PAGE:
Virgin Christmas by Stephen V. Ramey

February 14, 2013 § 1 Comment

Harold’s hand on my thigh, cold and hard and insistent. I think of the Virgin Mary, who gave birth without the necessity of carnal relations, who so deftly avoided unwrapping her soul upon the altar of mortal love.

“The tree is beautiful,” Harold says. “You’ve done a wonderful job.”

My eyes lock onto the Nativity, the goat kneeling in prayer, baby Jesus, Mother Mary. I pray for her to save me. Show me your secret, I beg in my head. Show me the way to Christ without Harold . . . well not without Harold, whom I love so dearly, but without Harold’s hand creeping up my thigh.

A flash of light. The blinker strand activates. A capacitor reached its threshold of resistance and has discharged. I recall the unwavering glow of Mary’s head in the stained glass window at church. Was she once dark? Did God’s touch light her up?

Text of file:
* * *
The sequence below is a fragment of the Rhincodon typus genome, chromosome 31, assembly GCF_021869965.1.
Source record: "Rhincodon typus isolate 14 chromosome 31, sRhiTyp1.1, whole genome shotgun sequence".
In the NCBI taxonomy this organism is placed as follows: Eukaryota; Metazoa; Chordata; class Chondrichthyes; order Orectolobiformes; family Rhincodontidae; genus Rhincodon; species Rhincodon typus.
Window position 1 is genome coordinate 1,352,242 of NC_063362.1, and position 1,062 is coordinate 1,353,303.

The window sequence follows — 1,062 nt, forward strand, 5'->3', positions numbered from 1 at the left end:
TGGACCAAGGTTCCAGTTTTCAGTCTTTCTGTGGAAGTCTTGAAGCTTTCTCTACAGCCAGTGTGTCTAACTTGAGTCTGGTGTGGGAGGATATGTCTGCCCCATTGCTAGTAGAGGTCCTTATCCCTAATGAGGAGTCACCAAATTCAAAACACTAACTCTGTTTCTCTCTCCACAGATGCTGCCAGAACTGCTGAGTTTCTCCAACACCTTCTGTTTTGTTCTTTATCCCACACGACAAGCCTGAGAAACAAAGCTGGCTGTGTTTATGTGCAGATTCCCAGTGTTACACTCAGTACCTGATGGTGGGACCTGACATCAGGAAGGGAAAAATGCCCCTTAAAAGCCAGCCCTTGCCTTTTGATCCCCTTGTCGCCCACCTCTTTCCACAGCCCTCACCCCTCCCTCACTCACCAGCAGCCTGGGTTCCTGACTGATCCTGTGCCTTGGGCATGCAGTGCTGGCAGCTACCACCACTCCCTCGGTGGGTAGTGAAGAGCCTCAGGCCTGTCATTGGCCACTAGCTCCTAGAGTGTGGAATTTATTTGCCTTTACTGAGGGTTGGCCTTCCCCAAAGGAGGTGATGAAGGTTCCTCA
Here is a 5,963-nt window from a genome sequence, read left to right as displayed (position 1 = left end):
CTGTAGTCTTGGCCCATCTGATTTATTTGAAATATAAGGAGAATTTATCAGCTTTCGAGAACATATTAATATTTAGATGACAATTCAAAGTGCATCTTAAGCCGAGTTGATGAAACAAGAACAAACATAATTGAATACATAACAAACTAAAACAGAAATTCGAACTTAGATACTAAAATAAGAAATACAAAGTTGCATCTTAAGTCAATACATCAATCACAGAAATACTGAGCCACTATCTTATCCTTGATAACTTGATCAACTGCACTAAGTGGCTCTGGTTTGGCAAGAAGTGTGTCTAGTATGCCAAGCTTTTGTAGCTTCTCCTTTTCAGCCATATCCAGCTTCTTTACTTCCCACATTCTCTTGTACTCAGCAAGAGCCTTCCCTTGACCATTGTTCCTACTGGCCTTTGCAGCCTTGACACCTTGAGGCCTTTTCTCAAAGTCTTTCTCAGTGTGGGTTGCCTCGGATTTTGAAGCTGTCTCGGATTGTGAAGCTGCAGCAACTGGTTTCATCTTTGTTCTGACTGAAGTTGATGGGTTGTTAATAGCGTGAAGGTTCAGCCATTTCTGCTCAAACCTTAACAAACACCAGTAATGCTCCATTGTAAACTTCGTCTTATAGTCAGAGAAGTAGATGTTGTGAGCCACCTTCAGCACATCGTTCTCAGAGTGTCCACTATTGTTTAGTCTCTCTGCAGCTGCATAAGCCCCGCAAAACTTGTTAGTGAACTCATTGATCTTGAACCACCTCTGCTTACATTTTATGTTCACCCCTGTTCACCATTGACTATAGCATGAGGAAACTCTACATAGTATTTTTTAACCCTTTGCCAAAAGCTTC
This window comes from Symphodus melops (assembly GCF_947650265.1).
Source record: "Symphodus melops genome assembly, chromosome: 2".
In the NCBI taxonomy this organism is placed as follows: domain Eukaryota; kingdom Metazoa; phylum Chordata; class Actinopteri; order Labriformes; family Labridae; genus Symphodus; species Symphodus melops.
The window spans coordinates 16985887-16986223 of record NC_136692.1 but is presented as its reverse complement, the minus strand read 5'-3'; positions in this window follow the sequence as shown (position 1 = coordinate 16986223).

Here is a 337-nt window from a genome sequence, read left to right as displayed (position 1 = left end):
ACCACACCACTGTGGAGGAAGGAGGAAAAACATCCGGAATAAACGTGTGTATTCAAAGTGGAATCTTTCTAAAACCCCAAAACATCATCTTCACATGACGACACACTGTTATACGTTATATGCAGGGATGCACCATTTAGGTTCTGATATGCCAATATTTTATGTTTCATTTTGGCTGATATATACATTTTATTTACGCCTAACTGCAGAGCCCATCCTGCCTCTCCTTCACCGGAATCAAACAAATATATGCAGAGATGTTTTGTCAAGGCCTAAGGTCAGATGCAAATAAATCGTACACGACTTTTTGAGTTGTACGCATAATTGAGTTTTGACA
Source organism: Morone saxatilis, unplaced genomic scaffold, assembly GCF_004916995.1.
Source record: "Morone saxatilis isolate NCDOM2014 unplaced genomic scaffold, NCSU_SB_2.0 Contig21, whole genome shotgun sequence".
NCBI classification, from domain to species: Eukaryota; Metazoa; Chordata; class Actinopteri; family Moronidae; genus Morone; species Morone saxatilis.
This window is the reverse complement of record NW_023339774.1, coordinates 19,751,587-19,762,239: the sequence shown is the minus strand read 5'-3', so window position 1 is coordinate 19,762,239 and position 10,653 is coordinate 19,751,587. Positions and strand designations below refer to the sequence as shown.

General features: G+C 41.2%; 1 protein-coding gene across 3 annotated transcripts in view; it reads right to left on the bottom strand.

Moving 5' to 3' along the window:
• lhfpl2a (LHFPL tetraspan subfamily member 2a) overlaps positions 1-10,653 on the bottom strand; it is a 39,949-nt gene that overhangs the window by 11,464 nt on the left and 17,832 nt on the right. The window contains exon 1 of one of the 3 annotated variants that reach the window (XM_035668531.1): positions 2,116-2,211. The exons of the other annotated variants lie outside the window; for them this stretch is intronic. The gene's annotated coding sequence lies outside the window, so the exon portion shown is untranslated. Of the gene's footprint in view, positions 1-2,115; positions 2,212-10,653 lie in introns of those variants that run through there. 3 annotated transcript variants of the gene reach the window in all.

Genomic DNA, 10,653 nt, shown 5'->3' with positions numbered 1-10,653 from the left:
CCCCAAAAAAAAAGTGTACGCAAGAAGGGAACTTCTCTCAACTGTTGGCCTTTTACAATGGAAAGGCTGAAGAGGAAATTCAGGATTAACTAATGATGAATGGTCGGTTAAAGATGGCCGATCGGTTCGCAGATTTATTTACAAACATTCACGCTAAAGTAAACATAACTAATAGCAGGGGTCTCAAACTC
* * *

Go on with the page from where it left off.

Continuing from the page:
Harold squeezing beneath my skirt. His hand is hot, not cold. His hand is hot.

© Stephen V. Ramey

Stephen V. Ramey lives in beautiful New Castle, Pennsylvania. His work has appeared in Microliterature, Literary Orphans, Pure Slush, and Connotation Press, among others. He edits the annual Triangulation anthology from Parsec Ink, and the twitterzine, trapeze. Find him at

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